The Story Of My
Telling other people you’re gay is hard. But living a lie is even harder. Here’s how I told the truth.
By: Deborah Baer
I’ve known I was gay ever since I can remember. But when I was growing up, homosexuality wasn’t as socially acceptable as it is now, so I kept it a secret-until the day I accidentally outed myself. I was 20, living at home during summer break from college when my girlfriend (a.k.a. “roommate”). Sarah*, came to visit. One morning, Sarah was in the bathroom drying her hair. I went to the kitchen to get bagel and saw my mom standing there with this panic-stricken look on her face. “What’s going on with you two?” she said, on the verge of tears. Mothers just know.
"What are you talking about?" I said, knowing exactly what she was talking about. I felt like I was going to faint. "Are you gay?" she cried-emphasizing "gay" like it meant circus-freak-child-molesting-alien. "You’re crazy!" I screamed, then somehow walked to the bathroom, shut the door, and cried.
See, the minute I saw my mom's face. I knew she (and dad too) wasn't ready to hear the truth. It's not that it's against their religion or anything; they're actually liberal. I mean, if someone else's kid were gay, they wouldn't care at all! But they weren't ready because I wasn't ready. Okay, sure, I looked the part-short hair, boyish clothing, didn't care about makeup, played three sports in high school, and never had a boyfriend.
Those are just exterior things, though. Inside, I didn't know who or what I was. So how could I expect my parents to get it when I wasn't sure myself? What's more is that I was still financially dependent on them, and I was terrified they wouldn't send me back to college. I also needed them emotionally-I desperately didn't want to disappoint them.
But the thing about staying in the closet is, you're constantly lying-making up excuses for not having a boyfriend, and it sucks. Neither Sarah nor I was out. We lived in a bubble, hiding from the world, ashamed of our relationship. I heard this saying one time and I think it's so true: You're only as healthy as the number of secrets you have. By the time I was 23, I was tiered of lying. In the three years since the bagel accident, I’d done of work accepting myself (mostly in therapy, which I highly recommend, but also in talking to other gay girls on Web sites like outproud.org and gaystraightalliance.org). I was finally ready for any reaction my parents might have thrown my way. I decided that the next time anything even remotely gay came up in conversation, I would take the plunge.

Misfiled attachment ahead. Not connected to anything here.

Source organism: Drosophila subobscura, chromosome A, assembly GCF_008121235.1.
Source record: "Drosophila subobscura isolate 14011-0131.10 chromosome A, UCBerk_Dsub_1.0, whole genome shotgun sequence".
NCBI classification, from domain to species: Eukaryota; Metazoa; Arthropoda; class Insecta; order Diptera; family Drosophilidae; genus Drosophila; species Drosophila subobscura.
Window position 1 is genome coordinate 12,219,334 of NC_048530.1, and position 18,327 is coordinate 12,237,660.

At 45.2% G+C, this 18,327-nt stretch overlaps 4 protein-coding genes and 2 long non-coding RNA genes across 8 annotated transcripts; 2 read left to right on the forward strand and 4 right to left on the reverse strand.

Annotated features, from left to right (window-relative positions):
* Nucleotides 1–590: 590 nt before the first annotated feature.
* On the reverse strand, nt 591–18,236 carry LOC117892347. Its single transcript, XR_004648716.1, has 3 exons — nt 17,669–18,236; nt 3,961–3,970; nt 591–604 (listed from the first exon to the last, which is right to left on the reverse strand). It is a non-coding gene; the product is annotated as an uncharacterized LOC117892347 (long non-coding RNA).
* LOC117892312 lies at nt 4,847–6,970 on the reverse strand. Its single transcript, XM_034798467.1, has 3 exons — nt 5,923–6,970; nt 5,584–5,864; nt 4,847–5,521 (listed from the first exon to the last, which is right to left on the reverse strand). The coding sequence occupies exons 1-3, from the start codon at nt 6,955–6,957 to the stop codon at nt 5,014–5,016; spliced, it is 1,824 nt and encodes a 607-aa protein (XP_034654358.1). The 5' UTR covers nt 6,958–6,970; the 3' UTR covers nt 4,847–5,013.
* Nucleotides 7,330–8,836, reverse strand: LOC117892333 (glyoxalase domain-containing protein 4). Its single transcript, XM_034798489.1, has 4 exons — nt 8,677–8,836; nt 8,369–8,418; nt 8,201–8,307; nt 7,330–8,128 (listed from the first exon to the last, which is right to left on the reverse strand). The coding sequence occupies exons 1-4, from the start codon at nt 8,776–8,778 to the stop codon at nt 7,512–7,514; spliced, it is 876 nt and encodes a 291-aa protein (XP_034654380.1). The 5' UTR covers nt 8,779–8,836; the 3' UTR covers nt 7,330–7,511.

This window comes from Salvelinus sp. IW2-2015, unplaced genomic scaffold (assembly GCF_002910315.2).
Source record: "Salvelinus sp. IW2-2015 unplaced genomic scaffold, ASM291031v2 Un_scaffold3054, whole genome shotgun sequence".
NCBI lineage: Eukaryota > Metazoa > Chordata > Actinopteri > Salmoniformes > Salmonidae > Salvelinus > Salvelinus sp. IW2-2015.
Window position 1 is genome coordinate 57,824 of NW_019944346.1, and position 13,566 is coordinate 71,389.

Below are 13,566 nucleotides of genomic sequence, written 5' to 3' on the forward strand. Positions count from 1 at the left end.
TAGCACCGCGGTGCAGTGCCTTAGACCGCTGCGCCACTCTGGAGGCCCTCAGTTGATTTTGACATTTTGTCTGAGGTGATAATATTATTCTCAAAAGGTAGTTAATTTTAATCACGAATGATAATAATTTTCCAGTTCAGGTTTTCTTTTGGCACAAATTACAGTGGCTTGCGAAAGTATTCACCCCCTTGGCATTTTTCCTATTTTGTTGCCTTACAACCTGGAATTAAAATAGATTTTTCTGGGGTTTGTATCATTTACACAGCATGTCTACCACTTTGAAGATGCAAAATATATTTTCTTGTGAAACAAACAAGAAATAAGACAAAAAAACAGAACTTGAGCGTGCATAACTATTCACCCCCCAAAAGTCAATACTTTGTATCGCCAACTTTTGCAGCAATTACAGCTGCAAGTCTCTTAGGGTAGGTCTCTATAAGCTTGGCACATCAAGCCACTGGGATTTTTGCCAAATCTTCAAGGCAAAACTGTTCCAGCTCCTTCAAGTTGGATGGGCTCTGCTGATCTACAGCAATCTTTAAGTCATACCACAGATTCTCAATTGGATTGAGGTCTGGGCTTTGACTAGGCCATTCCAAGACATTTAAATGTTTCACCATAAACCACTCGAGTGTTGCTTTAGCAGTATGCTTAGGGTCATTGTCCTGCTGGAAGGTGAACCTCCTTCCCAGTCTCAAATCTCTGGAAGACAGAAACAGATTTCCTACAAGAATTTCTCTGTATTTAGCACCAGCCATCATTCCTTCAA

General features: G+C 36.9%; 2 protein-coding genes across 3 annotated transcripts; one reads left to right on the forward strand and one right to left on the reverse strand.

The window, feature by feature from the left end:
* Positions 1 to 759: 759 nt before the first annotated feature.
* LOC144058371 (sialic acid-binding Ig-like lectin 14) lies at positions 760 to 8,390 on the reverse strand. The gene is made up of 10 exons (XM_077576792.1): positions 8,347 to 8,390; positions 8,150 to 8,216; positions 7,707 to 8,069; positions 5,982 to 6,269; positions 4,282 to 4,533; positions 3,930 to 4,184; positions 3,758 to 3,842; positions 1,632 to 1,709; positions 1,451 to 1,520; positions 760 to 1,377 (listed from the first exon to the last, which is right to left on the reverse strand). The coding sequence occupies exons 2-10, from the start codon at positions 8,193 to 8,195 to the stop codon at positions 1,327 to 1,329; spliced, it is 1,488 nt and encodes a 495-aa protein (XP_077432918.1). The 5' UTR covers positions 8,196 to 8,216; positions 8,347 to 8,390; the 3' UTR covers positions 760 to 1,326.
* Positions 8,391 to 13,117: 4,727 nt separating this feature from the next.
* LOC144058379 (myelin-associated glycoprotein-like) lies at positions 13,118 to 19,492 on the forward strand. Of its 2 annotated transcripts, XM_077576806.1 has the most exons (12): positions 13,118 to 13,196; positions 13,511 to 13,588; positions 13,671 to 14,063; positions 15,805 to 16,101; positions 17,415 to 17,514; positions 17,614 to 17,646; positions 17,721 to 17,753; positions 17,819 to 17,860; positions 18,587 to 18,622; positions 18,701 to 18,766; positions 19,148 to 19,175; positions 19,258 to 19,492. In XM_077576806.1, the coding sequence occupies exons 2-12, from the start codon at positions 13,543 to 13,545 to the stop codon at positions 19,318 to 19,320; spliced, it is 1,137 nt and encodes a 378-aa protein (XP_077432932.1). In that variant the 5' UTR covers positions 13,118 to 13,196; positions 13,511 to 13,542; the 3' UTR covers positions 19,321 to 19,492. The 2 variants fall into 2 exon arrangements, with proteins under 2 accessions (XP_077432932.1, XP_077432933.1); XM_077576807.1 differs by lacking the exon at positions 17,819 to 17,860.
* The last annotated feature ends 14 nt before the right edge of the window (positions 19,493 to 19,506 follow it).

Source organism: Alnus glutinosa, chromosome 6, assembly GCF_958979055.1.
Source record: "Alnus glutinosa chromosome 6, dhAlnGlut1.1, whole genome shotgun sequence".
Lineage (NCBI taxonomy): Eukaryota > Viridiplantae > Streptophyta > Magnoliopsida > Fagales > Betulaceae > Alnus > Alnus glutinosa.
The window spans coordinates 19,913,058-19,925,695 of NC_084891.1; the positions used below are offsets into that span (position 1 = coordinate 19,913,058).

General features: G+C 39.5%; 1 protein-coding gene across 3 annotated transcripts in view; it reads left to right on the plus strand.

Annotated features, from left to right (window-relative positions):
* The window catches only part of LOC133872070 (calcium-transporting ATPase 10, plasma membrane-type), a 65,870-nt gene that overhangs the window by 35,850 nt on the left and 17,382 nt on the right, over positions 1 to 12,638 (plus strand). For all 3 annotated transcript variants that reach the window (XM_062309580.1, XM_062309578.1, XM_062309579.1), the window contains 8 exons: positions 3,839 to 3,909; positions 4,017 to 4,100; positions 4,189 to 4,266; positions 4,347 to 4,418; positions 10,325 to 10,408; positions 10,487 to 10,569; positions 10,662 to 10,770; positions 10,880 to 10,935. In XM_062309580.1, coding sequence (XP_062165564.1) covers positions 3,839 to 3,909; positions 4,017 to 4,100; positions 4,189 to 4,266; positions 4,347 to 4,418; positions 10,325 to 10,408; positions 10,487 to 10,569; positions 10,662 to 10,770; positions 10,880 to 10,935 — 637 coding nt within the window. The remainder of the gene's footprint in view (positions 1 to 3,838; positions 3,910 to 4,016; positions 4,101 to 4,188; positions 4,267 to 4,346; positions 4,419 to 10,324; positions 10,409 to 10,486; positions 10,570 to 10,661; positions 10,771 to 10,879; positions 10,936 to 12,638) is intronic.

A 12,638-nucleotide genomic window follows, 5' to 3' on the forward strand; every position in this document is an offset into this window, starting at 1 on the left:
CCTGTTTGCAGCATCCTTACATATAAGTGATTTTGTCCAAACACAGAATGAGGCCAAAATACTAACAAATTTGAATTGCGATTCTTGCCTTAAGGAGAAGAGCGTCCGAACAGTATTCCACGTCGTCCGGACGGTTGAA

So one day. Mom and I were sitting at the kitchen table and she started talking about a friend of hers who has gay friends. This time, as soon as she said gay, I jumped in. “Mom, I’m gay.” “Oh, Thank God,” she said, and started crying. This time they were tears of joy. She was relieved to have the big honking elephant taken out of the room. She wanted to tell my dad, so she took him for a long drive. When he came back, we went on the patio together. “There are going to be a lot of people in the world who don’t like you,” he said. I told him I could handle it. Happy waterworks again from Pop. When I told my brother, it was the same thing: relief. Everyone was glad that they didn’t have to walk on eggshells anymore.
It may sound like my coming out was pretty easy. And I have to admit, it kind of was. But everyone’s story is different. And you have to be ready financially and emotionally-to accept the potential consequences of a disastrous reaction. Have a solid plan, like a safe place to stay with friends, in case it goes bad.
The good news is that there are plenty of people who won’t care if you’re gay. Surround with them. If they have to be your new family until yours comes around, so be it. That’s better than living a lie. Or living your life for someone else’s ideals of what’s right and wrong.
Today, I have the best life I can imagine. Anyone who matters to me, including my coworkers, knows I’m gay and couldn’t care less. My parents have come a long way. They actually bug me to settle down and have a family with a girl! Fortunately, I’m on that path. I have a sweet girlfriend who I’m crazy about. We have an amazing circle of friends-straight and gay. And I feel loved for who I am.
The story of "The Story of my Coming out" is from one of the Cosmo Girl magazine April 2008. We'd like to notify that we're giving the credit of the story to the original publishers the way it should be, but we published one copy of the story for it's contents on a gay issue that might help our readers to relate and find more gay-common related stuff that could seeks them a veiw on more gay issues